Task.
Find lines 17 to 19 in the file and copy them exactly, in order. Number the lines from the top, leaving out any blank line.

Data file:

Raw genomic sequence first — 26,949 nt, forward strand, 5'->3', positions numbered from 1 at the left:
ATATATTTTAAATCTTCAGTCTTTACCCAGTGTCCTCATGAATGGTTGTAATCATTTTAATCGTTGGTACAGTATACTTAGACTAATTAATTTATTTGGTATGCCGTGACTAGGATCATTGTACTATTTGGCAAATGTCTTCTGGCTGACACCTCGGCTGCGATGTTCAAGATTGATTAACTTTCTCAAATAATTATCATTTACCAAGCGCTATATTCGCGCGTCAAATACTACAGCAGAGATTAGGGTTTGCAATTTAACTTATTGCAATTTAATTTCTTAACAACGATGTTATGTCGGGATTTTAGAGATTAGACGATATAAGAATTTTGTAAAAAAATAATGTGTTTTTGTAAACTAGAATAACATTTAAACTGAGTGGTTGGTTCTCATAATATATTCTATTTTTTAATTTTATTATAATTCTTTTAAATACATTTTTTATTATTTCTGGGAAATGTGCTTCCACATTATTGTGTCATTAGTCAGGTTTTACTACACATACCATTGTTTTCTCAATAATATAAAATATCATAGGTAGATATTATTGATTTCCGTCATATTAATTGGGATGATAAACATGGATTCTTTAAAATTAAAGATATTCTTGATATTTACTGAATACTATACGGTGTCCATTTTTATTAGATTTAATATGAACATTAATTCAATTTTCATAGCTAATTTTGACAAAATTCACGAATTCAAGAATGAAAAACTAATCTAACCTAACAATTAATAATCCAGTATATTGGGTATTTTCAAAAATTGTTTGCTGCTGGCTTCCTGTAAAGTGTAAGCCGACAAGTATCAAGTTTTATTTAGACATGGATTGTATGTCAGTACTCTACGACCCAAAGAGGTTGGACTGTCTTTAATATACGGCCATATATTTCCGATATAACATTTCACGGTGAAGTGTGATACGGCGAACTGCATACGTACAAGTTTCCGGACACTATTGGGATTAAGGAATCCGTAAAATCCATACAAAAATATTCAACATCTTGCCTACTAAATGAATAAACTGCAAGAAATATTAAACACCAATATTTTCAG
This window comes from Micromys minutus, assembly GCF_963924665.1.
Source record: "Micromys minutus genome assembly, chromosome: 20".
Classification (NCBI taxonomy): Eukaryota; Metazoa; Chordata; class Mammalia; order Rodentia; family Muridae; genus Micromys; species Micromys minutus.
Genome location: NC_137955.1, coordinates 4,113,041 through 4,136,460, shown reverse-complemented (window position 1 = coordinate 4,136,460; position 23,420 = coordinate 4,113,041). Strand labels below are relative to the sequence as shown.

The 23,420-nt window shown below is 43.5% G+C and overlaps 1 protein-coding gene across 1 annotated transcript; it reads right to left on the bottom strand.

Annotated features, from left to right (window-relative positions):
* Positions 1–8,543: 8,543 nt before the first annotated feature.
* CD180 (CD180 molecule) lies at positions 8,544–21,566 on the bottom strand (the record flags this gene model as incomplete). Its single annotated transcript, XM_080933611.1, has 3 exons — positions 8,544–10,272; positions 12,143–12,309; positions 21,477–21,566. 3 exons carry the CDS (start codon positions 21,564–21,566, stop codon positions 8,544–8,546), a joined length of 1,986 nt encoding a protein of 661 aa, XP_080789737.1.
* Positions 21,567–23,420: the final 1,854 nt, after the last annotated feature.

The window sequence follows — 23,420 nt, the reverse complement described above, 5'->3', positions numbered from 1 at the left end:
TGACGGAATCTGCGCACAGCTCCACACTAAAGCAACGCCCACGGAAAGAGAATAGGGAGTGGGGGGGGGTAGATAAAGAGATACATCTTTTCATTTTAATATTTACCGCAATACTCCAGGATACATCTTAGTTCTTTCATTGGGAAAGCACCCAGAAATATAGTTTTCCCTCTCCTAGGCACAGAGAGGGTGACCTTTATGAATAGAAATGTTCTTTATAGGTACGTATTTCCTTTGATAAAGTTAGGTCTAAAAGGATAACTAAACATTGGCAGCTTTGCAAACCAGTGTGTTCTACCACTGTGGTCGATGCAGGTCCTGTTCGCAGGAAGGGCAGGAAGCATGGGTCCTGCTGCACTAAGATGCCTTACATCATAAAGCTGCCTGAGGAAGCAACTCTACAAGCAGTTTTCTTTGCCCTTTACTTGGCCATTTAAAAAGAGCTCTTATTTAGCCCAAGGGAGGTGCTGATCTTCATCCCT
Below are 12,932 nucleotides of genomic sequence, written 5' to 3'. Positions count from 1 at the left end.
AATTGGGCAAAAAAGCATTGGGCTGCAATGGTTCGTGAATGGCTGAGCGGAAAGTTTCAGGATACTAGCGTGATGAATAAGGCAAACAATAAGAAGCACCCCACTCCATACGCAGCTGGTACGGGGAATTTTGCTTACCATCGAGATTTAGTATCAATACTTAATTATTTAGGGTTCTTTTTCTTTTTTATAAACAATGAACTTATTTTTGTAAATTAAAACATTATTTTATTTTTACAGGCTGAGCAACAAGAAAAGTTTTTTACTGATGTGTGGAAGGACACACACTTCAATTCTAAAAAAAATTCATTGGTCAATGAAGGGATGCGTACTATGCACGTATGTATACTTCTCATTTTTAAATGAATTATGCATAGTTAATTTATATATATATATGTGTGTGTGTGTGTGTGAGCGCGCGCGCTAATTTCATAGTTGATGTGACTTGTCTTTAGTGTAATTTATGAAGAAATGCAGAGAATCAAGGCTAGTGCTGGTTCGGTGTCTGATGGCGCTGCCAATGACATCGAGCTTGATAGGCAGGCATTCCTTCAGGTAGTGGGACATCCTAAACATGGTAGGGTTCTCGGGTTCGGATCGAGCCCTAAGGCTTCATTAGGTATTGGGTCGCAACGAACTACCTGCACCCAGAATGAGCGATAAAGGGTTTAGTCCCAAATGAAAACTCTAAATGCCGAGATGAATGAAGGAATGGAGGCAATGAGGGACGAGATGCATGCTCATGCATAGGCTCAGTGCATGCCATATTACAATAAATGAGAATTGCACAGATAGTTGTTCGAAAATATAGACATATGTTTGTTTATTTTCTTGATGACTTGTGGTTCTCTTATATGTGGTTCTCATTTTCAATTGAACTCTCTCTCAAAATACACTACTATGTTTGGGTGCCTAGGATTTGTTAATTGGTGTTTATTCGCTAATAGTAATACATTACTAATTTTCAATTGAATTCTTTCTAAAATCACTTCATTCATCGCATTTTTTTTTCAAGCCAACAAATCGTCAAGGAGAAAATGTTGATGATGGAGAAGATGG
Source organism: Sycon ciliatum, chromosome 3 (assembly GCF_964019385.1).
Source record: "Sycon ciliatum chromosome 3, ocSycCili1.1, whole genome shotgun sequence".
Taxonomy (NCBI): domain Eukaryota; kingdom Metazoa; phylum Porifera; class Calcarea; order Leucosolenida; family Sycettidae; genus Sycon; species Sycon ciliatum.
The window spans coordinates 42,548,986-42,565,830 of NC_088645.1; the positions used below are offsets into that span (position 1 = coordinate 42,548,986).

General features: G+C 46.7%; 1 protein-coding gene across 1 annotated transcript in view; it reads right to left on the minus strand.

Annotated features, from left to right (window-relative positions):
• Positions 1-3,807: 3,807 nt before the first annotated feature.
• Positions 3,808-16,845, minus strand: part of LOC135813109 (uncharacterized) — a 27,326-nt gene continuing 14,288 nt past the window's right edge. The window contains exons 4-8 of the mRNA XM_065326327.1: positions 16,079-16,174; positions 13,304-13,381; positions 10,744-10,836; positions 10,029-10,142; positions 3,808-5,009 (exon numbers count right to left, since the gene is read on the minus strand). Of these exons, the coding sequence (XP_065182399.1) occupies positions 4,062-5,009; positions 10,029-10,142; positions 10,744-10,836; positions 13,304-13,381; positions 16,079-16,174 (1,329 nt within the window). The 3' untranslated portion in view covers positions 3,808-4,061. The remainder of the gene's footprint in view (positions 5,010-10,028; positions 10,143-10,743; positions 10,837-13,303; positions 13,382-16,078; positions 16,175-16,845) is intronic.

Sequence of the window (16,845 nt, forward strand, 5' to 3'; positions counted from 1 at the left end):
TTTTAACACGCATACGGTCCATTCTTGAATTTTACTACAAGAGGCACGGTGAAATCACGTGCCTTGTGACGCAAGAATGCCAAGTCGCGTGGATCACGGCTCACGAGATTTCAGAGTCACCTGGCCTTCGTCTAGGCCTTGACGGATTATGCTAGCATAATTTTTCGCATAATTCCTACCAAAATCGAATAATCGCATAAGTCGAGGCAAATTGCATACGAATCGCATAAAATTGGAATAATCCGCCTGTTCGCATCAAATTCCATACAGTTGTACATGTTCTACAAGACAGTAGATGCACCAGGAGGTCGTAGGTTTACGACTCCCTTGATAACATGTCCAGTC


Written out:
Source record: "Sycon ciliatum chromosome 3, ocSycCili1.1, whole genome shotgun sequence".
Taxonomy (NCBI): domain Eukaryota; kingdom Metazoa; phylum Porifera; class Calcarea; order Leucosolenida; family Sycettidae; genus Sycon; species Sycon ciliatum.
The window spans coordinates 42,548,986-42,565,830 of NC_088645.1; the positions used below are offsets into that span (position 1 = coordinate 42,548,986).